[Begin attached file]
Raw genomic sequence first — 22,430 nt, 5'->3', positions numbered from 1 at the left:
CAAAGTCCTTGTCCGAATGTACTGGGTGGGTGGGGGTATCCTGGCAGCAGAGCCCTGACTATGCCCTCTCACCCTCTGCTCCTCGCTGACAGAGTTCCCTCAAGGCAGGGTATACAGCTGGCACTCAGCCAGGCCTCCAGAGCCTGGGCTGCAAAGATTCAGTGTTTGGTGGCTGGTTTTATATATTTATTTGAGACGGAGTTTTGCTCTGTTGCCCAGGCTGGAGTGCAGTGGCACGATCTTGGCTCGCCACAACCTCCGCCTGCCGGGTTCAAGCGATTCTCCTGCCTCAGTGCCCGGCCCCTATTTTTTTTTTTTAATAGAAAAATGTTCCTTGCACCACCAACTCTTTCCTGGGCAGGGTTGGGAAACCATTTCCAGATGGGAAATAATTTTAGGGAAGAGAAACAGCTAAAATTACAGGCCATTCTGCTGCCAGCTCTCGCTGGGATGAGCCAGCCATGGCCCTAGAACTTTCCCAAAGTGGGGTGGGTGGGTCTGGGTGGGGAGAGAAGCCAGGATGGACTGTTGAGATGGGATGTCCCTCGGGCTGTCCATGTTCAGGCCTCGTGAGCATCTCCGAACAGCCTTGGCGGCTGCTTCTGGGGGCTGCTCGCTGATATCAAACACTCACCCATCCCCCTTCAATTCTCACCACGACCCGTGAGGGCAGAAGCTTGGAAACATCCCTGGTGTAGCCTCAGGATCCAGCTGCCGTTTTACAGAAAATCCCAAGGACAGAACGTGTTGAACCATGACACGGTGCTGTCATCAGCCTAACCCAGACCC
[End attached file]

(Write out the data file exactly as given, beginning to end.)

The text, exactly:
Raw genomic sequence first — 22,430 nt, 5'->3', positions numbered from 1 at the left:
CAAAGTCCTTGTCCGAATGTACTGGGTGGGTGGGGGTATCCTGGCAGCAGAGCCCTGACTATGCCCTCTCACCCTCTGCTCCTCGCTGACAGAGTTCCCTCAAGGCAGGGTATACAGCTGGCACTCAGCCAGGCCTCCAGAGCCTGGGCTGCAAAGATTCAGTGTTTGGTGGCTGGTTTTATATATTTATTTGAGACGGAGTTTTGCTCTGTTGCCCAGGCTGGAGTGCAGTGGCACGATCTTGGCTCGCCACAACCTCCGCCTGCCGGGTTCAAGCGATTCTCCTGCCTCAGTGCCCGGCCCCTATTTTTTTTTTTTAATAGAAAAATGTTCCTTGCACCACCAACTCTTTCCTGGGCAGGGTTGGGAAACCATTTCCAGATGGGAAATAATTTTAGGGAAGAGAAACAGCTAAAATTACAGGCCATTCTGCTGCCAGCTCTCGCTGGGATGAGCCAGCCATGGCCCTAGAACTTTCCCAAAGTGGGGTGGGTGGGTCTGGGTGGGGAGAGAAGCCAGGATGGACTGTTGAGATGGGATGTCCCTCGGGCTGTCCATGTTCAGGCCTCGTGAGCATCTCCGAACAGCCTTGGCGGCTGCTTCTGGGGGCTGCTCGCTGATATCAAACACTCACCCATCCCCCTTCAATTCTCACCACGACCCGTGAGGGCAGAAGCTTGGAAACATCCCTGGTGTAGCCTCAGGATCCAGCTGCCGTTTTACAGAAAATCCCAAGGACAGAACGTGTTGAACCATGACACGGTGCTGTCATCAGCCTAACCCAGACCC